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Iraqi forces push towards Mosul government complex


Iraqi security forces advance during fighting against Islamic State militants in Mosul (Mohammed Numan/AP)

Iraqi security forces advance during fighting against Islamic State militants in Mosul (Mohammed Numan/AP)

Iraqi security forces advance during fighting against Islamic State militants in Mosul (Mohammed Numan/AP)

Iraqi troops are within 800 metres of the main government complex in the northern city of Mosul, the capture of which would mark a symbolic victory against Islamic State.

Major General Thamir al-Hussaini, of Iraq's elite rapid response units, said his forces were advancing along the Tigris River after retaking one of the city's five damaged bridges.

He said the capture of the bridge could shorten supply lines and allow civilians in western Mosul, where heavy fighting is under way, to flee to the government-controlled eastern half of the city.

"In the coming day we will clear the government buildings," he told reporters in Abu Saif, a village outside Mosul.

Inside the city, residents described Iraqi forces' hold on the area as much more tenuous.

Within a few hundred metres of the bridge, makeshift roadblocks set up to prevent car bombs were still in place, preventing civilian and military traffic.

Muhammad Salah, a resident of a recently retaken neighbourhood nearby, said the bridge and the main road effectively mark the current front line in the fight.

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He pointed to plumes of black smoke visible a few streets away, saying they were from cars along the main road set alight by the militants to conceal their positions from aircraft flying overhead.

"None of the main road has been liberated yet," he said, as black ash drifted down on his garden like a light snow.

Corporal Hussein Ishaq, of the rapid response units, described the battle for the neighbourhood as "simple", saying IS defences were light and that his forces cleared the district in a single day.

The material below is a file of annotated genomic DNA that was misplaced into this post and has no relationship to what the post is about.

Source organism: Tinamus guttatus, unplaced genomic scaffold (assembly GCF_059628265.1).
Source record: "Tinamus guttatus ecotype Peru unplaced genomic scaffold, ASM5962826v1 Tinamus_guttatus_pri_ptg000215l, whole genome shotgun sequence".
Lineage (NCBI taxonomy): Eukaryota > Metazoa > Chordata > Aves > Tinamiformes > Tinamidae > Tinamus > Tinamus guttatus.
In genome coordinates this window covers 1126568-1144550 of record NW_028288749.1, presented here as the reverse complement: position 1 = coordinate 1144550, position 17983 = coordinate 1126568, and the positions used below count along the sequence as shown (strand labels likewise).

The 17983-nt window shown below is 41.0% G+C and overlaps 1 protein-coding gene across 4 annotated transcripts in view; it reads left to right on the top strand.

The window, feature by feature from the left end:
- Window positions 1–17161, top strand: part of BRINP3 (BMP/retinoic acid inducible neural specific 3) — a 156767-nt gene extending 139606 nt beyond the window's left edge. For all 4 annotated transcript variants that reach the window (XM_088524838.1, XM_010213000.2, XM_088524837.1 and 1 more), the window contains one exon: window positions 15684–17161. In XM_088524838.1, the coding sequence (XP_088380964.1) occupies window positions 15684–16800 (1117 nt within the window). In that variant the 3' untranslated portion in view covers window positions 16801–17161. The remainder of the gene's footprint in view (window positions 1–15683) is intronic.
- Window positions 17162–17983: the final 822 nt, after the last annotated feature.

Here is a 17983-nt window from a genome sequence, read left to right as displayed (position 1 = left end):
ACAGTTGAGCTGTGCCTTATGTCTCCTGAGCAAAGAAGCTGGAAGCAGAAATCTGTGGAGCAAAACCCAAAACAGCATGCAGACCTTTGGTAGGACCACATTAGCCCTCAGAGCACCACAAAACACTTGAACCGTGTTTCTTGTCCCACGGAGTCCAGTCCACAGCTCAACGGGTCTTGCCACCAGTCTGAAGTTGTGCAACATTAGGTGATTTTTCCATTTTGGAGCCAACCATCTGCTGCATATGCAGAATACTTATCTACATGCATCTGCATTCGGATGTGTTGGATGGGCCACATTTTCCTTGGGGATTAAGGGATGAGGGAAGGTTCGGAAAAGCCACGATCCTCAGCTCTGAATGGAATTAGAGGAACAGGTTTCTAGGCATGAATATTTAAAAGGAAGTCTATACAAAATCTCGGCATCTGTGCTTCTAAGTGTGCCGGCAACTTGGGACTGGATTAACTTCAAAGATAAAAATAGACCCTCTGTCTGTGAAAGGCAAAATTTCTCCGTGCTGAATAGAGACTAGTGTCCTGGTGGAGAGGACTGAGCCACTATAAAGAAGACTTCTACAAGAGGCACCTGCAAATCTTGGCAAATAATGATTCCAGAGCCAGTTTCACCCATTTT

Muhammad Abbas, a member of the militarised Federal Police, pointed to a street corner next to a garden full of fruit trees.

"There were two IS fighters there, one with a suicide belt," he said.

"A coalition plane saw them and killed them with an air strike."

The munition left a deep hole in the ground. The street was still littered with leaves knocked off the trees, barely recognisable body parts and shreds of clothing.

Residents said Iraqi forces only pushed into the area after days of heavy air strikes and artillery fire.

"Honestly, it was a very fierce fight," said Mr Salah.

The UN migration agency, meanwhile, reported a surge in the number of fleeing civilians, saying more than 10,000 men, women and children have been displaced since the operation to retake western Mosul began on February 19.

The International Organisation for Migration (IOM) cited Iraqi government figures.

The IOM, citing accounts from those who have fled, said the streets are littered with the bodies of killed IS militants as well as civilians.

It said the militants have raided the shops, warehouses and homes of those who have fled as they stockpile supplies.

Families leaving with children are reportedly taping their mouths shut with duct tape, or giving them sleeping pills or Valium in order to prevent them from alerting the militants.

"We stayed out of fear of Isil," said Umm Mahmoud, 50, who arrived at the government-controlled town of Qayara on Sunday, using an alternative acronym for IS.

"People escaping were caught. Their men were killed and the women were left tied up out in the cold as punishment," she said.

More than 220,000 people have fled since US-backed Iraqi forces launched an offensive to retake Mosul in October, according to the IOM.

Of those, more than 175,000 remain displaced.

Mosul is Iraq's second largest city, and its western half is the last significant urban area held by IS in the country.


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